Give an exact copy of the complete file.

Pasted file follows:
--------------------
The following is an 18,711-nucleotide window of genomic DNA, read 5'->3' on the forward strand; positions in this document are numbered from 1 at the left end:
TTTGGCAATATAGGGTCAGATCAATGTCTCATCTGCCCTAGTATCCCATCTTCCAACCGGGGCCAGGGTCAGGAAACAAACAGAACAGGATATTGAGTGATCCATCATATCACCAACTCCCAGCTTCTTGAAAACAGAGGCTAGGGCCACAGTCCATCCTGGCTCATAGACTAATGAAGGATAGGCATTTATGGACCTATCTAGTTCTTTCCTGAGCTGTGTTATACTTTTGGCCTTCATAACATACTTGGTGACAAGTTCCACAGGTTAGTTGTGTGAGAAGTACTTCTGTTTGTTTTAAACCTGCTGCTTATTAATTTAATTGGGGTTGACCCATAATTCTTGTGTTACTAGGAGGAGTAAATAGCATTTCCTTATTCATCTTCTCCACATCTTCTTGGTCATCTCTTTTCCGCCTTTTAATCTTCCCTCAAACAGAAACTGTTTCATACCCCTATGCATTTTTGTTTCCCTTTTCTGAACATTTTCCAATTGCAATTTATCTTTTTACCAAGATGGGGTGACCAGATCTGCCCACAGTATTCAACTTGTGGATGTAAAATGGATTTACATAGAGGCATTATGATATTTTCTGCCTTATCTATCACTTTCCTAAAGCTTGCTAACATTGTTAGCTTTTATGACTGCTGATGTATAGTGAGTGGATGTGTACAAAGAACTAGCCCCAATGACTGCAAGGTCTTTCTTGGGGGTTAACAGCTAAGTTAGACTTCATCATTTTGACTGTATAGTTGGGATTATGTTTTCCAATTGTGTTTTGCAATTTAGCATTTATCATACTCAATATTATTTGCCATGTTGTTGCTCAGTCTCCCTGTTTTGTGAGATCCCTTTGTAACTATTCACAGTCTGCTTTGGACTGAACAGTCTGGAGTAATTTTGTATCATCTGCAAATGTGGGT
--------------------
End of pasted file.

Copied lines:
The following is an 18,711-nucleotide window of genomic DNA, read 5'->3' on the forward strand; positions in this document are numbered from 1 at the left end:
TTTGGCAATATAGGGTCAGATCAATGTCTCATCTGCCCTAGTATCCCATCTTCCAACCGGGGCCAGGGTCAGGAAACAAACAGAACAGGATATTGAGTGATCCATCATATCACCAACTCCCAGCTTCTTGAAAACAGAGGCTAGGGCCACAGTCCATCCTGGCTCATAGACTAATGAAGGATAGGCATTTATGGACCTATCTAGTTCTTTCCTGAGCTGTGTTATACTTTTGGCCTTCATAACATACTTGGTGACAAGTTCCACAGGTTAGTTGTGTGAGAAGTACTTCTGTTTGTTTTAAACCTGCTGCTTATTAATTTAATTGGGGTTGACCCATAATTCTTGTGTTACTAGGAGGAGTAAATAGCATTTCCTTATTCATCTTCTCCACATCTTCTTGGTCATCTCTTTTCCGCCTTTTAATCTTCCCTCAAACAGAAACTGTTTCATACCCCTATGCATTTTTGTTTCCCTTTTCTGAACATTTTCCAATTGCAATTTATCTTTTTACCAAGATGGGGTGACCAGATCTGCCCACAGTATTCAACTTGTGGATGTAAAATGGATTTACATAGAGGCATTATGATATTTTCTGCCTTATCTATCACTTTCCTAAAGCTTGCTAACATTGTTAGCTTTTATGACTGCTGATGTATAGTGAGTGGATGTGTACAAAGAACTAGCCCCAATGACTGCAAGGTCTTTCTTGGGGGTTAACAGCTAAGTTAGACTTCATCATTTTGACTGTATAGTTGGGATTATGTTTTCCAATTGTGTTTTGCAATTTAGCATTTATCATACTCAATATTATTTGCCATGTTGTTGCTCAGTCTCCCTGTTTTGTGAGATCCCTTTGTAACTATTCACAGTCTGCTTTGGACTGAACAGTCTGGAGTAATTTTGTATCATCTGCAAATGTGGGT